Spread the word… HollabackNYC is on the move! The deadline to apply is 2/16.
This was long ago, but I was maybe 12 or 13 and had just moved into a fairly pricey, secluded suburban neighborhood that was still building new homes. I had my own bathroom with a window that happened to face a house being built next door to mine but alas, I lacked a proper window shade. I would shower at approximately the same time each day a bit after getting home from school when one day I had the most awful feeling and peered out my bathroom window. Not just one construction worker but a few others were just standing there, looking right back at me. These perverts had presumably been watching me get into my shower for several days. Freaking pedophiles! Gross! I still feel the same indignities every time a dirty man slows down his vehicle while I’m walking down the street, every catcall, leer or lewd gesture. I despise the fact that some people have no shame or decency.
Submitted by Liz
I studied abroad in Holland and loved almost every second of my semester in the country of gouda, tulips and tall, tall men. Almost. It’s sad that I’ve grown to accept the fact that verbal street harassment will forever be a part of my transit. I reluctantly came to terms with their format – usually verbal and often racial. I learned that the word “ni hao” meant “hello” in Mandarin, not through a book or friend, but because from an early age, it was so often shouted at me in passing. Of course, I no longer expect any of these men to suspect that they actually coexist with a diverse range of Asian Americans, but that never prevents me from responding with an forceful, “I’m not Chinese!” or keeping it sweet and simple with a flip-off.
It’s true that aggressively responding to such harassments can be reckless and lead to escalated incidents, but I’ve never been able to shut up the voice inside my head, which tells me that no man should be allowed to make a woman uncomfortable in her own city and not at least have his stupidity met with clear resentment. This is weird, but I seriously think about my nonexistent/hypothetical daughter during each catcall and refuse to think about her growing up in an environment where these actions aren’t met with some consequence. I don’t want her constantly on guard and uncomfortable in her own world when the only thing she should be thinking about is getting from point A to point B.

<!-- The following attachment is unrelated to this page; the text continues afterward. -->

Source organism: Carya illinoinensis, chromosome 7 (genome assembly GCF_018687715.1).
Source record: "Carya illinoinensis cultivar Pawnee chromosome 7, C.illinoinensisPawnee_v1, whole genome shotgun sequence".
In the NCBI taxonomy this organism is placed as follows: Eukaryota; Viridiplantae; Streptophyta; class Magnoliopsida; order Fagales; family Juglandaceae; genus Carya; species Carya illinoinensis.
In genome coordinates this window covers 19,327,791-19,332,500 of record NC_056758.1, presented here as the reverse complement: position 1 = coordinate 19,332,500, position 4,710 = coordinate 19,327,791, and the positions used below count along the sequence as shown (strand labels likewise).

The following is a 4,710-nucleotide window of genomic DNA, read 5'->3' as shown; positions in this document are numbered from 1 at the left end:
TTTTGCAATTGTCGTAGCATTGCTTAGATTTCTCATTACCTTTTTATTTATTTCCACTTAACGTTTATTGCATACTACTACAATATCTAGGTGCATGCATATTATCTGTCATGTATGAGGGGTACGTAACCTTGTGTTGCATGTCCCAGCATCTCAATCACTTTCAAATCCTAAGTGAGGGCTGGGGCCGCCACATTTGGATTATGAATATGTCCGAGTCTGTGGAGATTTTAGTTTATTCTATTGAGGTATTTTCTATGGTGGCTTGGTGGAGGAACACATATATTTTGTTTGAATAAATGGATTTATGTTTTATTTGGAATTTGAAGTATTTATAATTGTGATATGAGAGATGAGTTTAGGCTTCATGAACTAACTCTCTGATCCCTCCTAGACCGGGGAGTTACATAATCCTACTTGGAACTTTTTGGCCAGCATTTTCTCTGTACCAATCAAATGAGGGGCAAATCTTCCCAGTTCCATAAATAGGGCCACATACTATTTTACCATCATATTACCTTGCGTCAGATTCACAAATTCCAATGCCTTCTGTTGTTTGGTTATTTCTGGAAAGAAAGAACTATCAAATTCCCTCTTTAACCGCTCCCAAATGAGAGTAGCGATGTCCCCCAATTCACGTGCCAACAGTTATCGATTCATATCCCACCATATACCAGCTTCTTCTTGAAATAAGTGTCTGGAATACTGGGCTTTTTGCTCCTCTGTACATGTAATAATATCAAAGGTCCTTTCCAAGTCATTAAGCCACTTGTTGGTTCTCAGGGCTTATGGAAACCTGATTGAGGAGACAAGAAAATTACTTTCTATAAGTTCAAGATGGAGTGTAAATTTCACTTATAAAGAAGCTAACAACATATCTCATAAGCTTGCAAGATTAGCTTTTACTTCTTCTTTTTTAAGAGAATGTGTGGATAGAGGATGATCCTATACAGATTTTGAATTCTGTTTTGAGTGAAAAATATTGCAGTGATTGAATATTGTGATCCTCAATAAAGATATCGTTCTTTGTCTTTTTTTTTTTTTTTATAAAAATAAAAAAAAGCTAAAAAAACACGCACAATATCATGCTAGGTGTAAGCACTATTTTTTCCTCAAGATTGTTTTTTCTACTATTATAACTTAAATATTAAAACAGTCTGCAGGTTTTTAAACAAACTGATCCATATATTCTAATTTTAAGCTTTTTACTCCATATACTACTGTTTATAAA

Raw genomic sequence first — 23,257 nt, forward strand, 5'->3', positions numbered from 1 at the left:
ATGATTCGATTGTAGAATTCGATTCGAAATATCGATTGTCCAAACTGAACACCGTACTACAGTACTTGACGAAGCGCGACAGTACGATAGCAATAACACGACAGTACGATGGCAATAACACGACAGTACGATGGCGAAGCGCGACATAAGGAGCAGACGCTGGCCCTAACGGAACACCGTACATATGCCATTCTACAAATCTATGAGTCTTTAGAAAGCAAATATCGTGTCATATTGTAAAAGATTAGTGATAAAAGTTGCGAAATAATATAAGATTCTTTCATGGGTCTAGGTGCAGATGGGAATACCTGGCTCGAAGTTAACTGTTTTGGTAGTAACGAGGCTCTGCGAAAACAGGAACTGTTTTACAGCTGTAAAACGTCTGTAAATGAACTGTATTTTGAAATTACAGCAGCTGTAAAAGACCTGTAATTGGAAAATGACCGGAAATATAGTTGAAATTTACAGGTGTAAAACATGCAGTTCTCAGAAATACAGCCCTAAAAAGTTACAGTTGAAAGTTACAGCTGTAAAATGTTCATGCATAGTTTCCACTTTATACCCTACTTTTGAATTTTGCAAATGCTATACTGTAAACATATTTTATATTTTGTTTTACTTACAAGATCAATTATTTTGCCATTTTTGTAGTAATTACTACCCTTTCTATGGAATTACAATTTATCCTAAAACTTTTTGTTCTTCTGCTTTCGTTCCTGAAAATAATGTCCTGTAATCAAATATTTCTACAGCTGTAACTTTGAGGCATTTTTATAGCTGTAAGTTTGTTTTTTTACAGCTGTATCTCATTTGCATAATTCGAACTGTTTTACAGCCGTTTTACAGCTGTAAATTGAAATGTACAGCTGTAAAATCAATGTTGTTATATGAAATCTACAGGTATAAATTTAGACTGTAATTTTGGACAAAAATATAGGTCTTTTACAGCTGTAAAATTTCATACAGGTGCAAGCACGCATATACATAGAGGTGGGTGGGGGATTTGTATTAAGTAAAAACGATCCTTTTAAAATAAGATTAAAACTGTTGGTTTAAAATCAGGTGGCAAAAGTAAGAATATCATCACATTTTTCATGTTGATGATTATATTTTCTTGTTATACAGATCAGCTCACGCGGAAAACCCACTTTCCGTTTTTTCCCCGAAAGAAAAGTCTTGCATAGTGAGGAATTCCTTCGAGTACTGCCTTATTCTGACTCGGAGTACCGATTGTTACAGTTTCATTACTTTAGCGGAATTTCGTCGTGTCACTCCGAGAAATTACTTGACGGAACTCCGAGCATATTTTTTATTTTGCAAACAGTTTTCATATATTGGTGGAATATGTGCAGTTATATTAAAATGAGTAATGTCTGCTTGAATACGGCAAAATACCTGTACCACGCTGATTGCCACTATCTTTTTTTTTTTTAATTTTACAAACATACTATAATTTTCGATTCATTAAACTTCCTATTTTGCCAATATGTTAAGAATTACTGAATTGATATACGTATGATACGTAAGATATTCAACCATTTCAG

So, I might have not been fine with the state of street harassment, but for the most part, I felt physically safe when confronted in public areas and city streets. Unfortunately, my perceptions were skewed when my mom and sister came to stay in Amsterdam and my sister and I were making our way back to the hotel. We were taking a very crowded tram when I noticed that a man was staring at me from across the car. I glared back at him as he continued peering around people to continue smiling at me, raising his eyebrows up and down, etc. When it got to the point where I felt the need to mouth something obscene to him, his smile faded and he became noticeably irate. My sister and I exited the tram on one of the busiest tourist spots in the city and were immediately followed by our new friend, who began shouting obscenities and things like: “What’d you say to me, China?!” He followed us down the street until we took refuge in a theater venue. We made the decision to ask for security when we saw him pacing back and forth outside the box office and were directed to a back door exit. We made our way back to the hotel with our eyes darting around faster than our feet and never relayed the message to our mom.
I may not be proud of my gut reactions and the situation wasn’t all that bad in retrospect, but what if my sister wasn’t there to back me down or what if we had chosen a more desolate tram stop? Words cannot describe how disparaged I feel when faced with the harsh reality of what my gender so often deals with on a day-to-day basis. Much of my frustration is rooted in the simple fact that we cannot retaliate without taking at least some physical risk. I hope websites like Hollaback! continue to act as a channel for women who want to retaliate with a cell phone photo or simply share their story. I remain optimistic that more people, both women and men will empathize and understand the need to shed serious light on the issue. After all, I’m not the only one with a nonexistent/hypothetical daughter in mind, right?
Submitted by Melanie